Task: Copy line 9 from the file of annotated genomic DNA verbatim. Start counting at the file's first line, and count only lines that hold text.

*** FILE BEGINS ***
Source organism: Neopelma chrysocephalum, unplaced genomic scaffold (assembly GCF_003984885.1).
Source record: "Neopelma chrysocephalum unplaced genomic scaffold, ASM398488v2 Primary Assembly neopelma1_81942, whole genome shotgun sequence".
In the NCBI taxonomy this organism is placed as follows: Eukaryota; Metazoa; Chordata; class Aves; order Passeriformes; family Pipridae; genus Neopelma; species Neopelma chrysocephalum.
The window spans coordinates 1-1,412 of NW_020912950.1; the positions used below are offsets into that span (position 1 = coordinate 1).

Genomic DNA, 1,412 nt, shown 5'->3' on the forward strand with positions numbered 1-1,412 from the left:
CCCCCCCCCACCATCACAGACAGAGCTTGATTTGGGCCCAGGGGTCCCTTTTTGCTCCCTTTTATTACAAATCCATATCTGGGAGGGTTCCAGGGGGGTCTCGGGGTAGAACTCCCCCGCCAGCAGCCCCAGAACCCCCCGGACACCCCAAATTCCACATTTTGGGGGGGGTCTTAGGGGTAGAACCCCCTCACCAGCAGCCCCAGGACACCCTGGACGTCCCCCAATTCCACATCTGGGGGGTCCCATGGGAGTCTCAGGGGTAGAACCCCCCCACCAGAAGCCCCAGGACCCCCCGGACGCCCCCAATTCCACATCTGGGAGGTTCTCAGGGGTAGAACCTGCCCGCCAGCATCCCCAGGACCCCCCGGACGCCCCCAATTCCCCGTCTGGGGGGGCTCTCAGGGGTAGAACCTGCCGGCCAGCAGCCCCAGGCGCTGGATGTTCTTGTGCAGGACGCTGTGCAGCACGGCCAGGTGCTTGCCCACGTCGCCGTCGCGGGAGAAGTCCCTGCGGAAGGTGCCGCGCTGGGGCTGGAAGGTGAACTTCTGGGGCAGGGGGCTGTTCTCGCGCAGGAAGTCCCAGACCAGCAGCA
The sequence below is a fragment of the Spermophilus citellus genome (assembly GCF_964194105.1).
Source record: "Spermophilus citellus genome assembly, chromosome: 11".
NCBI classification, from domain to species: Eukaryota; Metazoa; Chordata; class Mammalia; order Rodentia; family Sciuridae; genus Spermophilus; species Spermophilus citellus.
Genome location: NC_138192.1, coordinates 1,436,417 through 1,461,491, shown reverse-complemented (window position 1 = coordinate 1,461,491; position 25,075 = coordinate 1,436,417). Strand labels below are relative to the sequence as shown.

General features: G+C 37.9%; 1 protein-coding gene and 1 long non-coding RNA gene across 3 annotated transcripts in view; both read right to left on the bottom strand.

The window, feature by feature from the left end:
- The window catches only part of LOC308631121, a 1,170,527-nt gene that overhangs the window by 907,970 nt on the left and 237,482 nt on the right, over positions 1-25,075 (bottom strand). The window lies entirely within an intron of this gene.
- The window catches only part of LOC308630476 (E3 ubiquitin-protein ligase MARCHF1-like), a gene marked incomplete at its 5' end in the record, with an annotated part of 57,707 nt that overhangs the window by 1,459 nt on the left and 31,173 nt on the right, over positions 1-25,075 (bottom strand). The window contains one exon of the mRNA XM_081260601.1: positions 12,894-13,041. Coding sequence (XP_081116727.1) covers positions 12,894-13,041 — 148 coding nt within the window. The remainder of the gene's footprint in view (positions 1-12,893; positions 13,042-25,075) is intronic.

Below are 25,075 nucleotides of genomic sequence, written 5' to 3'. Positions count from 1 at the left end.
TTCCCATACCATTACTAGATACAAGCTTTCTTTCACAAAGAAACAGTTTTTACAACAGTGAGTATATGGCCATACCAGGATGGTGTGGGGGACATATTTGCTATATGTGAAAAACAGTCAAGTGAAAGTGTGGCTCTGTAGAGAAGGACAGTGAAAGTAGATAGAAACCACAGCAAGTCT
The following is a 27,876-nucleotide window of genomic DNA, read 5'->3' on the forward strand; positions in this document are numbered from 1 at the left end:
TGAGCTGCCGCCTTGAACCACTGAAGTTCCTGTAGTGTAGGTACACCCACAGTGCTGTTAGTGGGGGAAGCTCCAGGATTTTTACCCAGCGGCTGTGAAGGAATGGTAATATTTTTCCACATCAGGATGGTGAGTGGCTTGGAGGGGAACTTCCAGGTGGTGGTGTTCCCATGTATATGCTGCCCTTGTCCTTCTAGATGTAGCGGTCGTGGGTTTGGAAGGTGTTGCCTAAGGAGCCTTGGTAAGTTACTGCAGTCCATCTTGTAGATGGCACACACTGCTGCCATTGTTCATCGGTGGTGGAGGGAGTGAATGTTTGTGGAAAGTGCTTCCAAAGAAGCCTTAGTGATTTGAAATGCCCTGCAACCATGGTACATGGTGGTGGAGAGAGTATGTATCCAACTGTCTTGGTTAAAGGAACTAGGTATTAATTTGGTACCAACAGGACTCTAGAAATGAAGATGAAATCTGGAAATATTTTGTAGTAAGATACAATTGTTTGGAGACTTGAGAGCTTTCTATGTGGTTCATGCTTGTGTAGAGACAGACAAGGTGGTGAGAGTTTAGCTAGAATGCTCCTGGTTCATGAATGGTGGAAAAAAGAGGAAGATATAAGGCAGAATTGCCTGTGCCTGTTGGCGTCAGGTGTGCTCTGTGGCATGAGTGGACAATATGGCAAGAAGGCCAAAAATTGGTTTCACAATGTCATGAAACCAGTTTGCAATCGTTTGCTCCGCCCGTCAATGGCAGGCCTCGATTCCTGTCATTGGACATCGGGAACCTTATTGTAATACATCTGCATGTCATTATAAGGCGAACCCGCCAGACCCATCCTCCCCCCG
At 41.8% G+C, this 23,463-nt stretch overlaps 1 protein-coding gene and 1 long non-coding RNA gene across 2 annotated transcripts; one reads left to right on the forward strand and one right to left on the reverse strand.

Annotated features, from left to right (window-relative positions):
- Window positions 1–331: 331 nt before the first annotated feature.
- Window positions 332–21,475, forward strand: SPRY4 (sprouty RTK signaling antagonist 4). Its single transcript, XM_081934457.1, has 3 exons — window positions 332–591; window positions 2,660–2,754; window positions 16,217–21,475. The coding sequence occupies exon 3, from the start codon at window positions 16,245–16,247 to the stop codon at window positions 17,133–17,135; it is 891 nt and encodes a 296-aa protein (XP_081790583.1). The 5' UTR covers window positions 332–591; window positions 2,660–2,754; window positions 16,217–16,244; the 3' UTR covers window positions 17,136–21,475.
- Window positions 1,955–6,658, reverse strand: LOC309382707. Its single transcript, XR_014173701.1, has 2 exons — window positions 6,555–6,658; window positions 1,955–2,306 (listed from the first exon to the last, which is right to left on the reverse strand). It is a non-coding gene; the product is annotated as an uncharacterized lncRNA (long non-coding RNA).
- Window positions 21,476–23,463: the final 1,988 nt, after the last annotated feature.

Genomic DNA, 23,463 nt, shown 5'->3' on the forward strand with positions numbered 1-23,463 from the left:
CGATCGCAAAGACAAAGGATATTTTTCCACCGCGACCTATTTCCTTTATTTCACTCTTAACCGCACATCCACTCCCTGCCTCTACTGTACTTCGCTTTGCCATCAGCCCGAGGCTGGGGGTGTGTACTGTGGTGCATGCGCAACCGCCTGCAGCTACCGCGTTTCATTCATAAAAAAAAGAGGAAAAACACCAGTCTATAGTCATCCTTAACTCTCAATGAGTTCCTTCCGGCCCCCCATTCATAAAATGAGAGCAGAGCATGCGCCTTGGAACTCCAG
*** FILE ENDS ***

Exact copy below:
NCBI classification, from domain to species: Eukaryota; Metazoa; Chordata; class Mammalia; order Rodentia; family Sciuridae; genus Spermophilus; species Spermophilus citellus.